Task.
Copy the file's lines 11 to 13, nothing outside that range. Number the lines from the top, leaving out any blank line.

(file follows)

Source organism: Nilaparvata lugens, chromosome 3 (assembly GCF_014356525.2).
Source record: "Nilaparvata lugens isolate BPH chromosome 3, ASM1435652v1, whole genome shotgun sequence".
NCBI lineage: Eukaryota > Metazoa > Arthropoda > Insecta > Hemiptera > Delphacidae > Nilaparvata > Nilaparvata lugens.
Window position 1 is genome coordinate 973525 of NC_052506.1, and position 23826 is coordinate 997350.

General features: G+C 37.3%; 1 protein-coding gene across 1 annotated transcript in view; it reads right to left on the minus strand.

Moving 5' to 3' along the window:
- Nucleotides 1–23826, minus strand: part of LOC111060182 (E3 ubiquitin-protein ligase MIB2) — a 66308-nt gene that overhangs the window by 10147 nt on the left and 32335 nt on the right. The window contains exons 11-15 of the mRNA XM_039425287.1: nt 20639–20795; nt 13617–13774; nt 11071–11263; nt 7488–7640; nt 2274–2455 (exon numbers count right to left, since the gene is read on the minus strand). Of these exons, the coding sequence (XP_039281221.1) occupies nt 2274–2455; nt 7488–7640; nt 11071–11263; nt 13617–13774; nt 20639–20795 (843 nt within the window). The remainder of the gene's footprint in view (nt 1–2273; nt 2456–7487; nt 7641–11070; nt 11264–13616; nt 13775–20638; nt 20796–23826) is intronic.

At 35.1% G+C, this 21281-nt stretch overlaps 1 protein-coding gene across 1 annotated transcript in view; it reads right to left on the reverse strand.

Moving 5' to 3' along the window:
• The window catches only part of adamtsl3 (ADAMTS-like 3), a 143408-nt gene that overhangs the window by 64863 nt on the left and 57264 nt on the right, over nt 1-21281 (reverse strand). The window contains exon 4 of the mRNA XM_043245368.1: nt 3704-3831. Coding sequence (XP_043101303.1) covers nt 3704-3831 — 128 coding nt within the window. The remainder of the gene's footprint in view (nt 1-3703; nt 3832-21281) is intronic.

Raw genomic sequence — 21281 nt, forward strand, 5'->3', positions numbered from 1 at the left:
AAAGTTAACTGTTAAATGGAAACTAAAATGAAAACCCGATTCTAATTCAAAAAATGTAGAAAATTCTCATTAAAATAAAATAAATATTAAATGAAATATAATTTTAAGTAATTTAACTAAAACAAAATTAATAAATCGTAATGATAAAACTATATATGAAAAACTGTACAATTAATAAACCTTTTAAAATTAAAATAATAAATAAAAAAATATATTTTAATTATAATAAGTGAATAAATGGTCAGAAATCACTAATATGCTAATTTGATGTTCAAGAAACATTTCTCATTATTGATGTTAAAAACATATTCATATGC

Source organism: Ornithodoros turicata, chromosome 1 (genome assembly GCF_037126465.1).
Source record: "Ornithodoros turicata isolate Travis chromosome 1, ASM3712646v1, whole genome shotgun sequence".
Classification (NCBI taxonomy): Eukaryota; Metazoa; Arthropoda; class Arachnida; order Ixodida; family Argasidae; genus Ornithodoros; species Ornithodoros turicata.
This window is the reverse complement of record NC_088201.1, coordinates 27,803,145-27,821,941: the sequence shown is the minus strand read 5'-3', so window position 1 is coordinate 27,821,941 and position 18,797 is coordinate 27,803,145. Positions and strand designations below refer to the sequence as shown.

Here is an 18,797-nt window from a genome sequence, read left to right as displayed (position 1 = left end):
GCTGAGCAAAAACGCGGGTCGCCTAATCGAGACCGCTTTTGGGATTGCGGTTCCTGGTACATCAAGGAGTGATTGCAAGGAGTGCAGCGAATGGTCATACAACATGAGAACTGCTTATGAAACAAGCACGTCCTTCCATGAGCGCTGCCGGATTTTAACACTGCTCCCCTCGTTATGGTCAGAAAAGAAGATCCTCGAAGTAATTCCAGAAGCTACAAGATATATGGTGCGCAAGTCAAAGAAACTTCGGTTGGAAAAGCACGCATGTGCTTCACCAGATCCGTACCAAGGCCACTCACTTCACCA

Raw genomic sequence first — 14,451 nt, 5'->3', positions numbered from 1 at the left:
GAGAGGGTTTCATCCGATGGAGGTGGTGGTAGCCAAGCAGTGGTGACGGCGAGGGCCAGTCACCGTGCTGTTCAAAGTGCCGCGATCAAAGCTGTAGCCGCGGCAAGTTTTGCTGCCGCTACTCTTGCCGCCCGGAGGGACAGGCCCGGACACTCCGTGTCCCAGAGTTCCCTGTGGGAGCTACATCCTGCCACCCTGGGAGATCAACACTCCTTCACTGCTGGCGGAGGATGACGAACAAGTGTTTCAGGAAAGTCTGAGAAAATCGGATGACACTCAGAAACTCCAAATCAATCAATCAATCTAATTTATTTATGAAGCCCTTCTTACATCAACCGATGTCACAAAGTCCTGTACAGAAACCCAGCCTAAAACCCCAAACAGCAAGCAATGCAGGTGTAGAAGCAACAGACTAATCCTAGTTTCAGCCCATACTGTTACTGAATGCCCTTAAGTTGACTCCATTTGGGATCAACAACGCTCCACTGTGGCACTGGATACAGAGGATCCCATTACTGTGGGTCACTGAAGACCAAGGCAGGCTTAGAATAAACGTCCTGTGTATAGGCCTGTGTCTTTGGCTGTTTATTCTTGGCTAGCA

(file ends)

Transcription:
Raw genomic sequence — 21281 nt, forward strand, 5'->3', positions numbered from 1 at the left:
AAAGTTAACTGTTAAATGGAAACTAAAATGAAAACCCGATTCTAATTCAAAAAATGTAGAAAATTCTCATTAAAATAAAATAAATATTAAATGAAATATAATTTTAAGTAATTTAACTAAAACAAAATTAATAAATCGTAATGATAAAACTATATATGAAAAACTGTACAATTAATAAACCTTTTAAAATTAAAATAATAAATAAAAAAATATATTTTAATTATAATAAGTGAATAAATGGTCAGAAATCACTAATATGCTAATTTGATGTTCAAGAAACATTTCTCATTATTGATGTTAAAAACATATTCATATGC

Source organism: Ornithodoros turicata, chromosome 1 (genome assembly GCF_037126465.1).